It's no use shouting from the rooftops that there are not enough charging stations for a large-scale distribution of electric vehicles - invest in more charging stations and support the political parties that do. It's no use waiting for fusion power if we all know that it will be market-ready in a best case of two decades. It's no use waiting for geo-engineering solutions that are not even invented. Or complaining about the storage of solar and wind power. Invest in storage solutions and also in combinations of energy sources. If there is no sun, use wind. If there is neither sun nor wind, use hydrogen. If you need more power, use nuclear or even coal. As long as the former are being built on a large-scale while the latter are slowly being shut down, this can work very well. Even with the current and imperfect storage solutions we have. But why am I drifting away from the initial topic of this post? Because I want to show you that (i) there are enough excuses for everyone to delay climate action, and (ii) most of these excuses cannot withstand some basic logic and are exactly that: "excuses". For not having to act. For being able to keep everything as is.
How can we talk to someone who has enough excuse to not having to listen?
These excuses in combination with down-right disinformation campaigns by the fossil fuel lobby are soothing for most of us: Don't believe the hype of those climate doomists. Because it's much easier to believe the excuses and misinformation that are being circulated than to act. For many, it is easy to overlook that basically the only objective source of evaluation we have - science - is very much sure that climate change is real, humans are the main driving force, and we should definitely act asap to prevent climate catastrophe. Thus, climate action must be the main focus of our generation. And talking to friends and family about these problems is important, no matter how emotional or difficult it may become. Often you find yourself shouted down or repeatedly interrupted in the middle of a sentence, because the topic makes people boil. You will hear falsehoods, misconceptions, and lies that are circulated by politics, media, and lobbies. Rebutting all of them is near impossible - in a conversation it is entirely futile.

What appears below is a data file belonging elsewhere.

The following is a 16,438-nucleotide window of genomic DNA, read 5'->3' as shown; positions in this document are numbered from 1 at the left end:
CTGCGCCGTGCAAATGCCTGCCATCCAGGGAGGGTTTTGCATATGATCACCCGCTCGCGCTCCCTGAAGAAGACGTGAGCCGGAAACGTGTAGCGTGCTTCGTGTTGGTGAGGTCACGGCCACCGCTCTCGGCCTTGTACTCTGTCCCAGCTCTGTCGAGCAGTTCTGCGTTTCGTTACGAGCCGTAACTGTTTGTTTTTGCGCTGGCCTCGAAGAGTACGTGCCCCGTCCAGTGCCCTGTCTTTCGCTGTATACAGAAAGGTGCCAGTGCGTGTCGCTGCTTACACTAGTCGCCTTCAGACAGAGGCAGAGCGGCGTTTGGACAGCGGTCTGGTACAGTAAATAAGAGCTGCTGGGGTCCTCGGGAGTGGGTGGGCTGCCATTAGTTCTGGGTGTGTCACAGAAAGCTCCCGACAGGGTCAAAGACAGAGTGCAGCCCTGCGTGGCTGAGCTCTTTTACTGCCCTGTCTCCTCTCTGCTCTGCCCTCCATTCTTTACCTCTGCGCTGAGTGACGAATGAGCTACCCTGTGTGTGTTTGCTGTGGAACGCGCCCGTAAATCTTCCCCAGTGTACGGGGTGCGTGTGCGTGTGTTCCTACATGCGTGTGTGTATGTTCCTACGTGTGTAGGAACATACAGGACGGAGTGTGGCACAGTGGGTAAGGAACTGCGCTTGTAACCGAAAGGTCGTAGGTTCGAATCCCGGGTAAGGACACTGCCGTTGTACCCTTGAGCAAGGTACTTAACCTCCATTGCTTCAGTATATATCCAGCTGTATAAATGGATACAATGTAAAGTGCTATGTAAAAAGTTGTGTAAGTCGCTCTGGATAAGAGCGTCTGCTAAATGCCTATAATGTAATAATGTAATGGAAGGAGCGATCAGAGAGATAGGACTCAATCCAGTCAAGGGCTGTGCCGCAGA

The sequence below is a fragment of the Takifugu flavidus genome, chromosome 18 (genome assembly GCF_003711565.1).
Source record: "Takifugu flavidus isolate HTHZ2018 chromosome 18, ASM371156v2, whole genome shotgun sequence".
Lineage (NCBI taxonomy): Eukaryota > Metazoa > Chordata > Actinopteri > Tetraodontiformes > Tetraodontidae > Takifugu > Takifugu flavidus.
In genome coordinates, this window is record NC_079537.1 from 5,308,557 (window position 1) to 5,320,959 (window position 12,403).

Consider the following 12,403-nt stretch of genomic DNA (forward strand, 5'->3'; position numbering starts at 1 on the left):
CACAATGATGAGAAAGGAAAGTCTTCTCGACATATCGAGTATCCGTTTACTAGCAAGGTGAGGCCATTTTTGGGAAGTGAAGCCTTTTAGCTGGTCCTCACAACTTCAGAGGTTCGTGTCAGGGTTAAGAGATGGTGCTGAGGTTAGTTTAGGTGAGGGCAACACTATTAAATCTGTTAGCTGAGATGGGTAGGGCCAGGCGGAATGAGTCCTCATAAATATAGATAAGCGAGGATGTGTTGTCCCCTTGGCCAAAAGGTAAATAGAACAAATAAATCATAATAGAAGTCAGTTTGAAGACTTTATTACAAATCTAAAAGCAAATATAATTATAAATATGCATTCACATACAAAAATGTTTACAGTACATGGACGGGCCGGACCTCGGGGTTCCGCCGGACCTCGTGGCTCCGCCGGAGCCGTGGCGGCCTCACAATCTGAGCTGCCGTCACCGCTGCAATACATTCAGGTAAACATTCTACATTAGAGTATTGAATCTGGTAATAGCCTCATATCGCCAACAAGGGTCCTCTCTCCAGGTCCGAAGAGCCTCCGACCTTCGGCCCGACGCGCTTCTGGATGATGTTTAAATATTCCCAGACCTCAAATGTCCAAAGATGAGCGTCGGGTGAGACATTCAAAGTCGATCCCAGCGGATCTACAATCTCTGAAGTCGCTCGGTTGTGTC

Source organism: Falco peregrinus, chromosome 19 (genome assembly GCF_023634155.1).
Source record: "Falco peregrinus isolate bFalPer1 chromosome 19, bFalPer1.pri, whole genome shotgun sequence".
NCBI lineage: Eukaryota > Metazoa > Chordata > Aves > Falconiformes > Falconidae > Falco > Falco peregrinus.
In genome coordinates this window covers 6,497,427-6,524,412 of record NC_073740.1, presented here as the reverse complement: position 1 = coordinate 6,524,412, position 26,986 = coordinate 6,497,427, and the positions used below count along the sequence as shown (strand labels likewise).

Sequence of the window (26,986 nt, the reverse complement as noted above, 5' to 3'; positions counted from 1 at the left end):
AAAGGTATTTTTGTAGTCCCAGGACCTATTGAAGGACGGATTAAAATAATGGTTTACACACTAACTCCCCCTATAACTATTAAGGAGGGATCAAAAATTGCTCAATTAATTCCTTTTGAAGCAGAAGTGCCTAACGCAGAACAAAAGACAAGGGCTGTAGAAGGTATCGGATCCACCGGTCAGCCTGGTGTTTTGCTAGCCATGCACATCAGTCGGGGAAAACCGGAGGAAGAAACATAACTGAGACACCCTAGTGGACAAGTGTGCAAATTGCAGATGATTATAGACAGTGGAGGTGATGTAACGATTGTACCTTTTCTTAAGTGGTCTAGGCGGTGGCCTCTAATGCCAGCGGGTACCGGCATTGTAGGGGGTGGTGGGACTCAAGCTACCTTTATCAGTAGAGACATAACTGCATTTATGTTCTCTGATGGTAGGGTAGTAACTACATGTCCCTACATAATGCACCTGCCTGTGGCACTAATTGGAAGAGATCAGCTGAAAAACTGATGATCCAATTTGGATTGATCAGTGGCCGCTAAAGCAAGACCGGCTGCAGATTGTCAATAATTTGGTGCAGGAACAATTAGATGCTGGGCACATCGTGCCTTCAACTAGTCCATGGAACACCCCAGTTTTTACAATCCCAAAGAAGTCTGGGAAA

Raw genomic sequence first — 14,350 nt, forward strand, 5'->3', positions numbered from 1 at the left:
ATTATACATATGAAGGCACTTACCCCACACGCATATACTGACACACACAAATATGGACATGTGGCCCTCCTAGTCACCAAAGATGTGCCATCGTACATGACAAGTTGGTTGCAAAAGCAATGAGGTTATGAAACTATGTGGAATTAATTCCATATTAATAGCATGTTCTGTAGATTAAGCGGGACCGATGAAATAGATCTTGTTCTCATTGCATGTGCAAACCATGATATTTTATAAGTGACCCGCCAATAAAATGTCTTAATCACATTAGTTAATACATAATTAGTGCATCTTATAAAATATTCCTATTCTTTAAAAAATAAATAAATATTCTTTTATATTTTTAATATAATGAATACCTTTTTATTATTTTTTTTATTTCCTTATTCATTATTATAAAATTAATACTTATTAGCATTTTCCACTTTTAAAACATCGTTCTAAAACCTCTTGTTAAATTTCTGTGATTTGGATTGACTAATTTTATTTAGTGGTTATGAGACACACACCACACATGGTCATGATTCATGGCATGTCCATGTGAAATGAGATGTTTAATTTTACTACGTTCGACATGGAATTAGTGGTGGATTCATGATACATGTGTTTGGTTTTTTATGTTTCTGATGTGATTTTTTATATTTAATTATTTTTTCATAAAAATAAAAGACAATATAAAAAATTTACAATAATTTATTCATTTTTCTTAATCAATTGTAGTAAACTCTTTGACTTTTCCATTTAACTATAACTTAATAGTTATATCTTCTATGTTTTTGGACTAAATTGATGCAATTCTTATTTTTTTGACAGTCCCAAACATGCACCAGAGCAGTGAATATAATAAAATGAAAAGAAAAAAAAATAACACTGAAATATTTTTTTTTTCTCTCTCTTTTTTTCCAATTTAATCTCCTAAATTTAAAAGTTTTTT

But although this may sound a bit hopeless, it is not. With a bit of exercise you will grow more confident in talking to others about climate change. Keep reading about the actual climate science from reliable sources and teach yourself to identify common techniques that are employed by science denialists. There are handy concepts, such as FLICC, that help to identify the most common rhetorical tactics by people denying science. Since it is completely impossible to rebut every piece of misinformation on the fly, it is much more efficient to identify the logical fallacies, anecdotal nature of evidence, or the fake experts that carry the rhetoric. It may help your conversation partner to understand that their thinking may be flawed and climate action could be worth a thought (or even a vote) after all.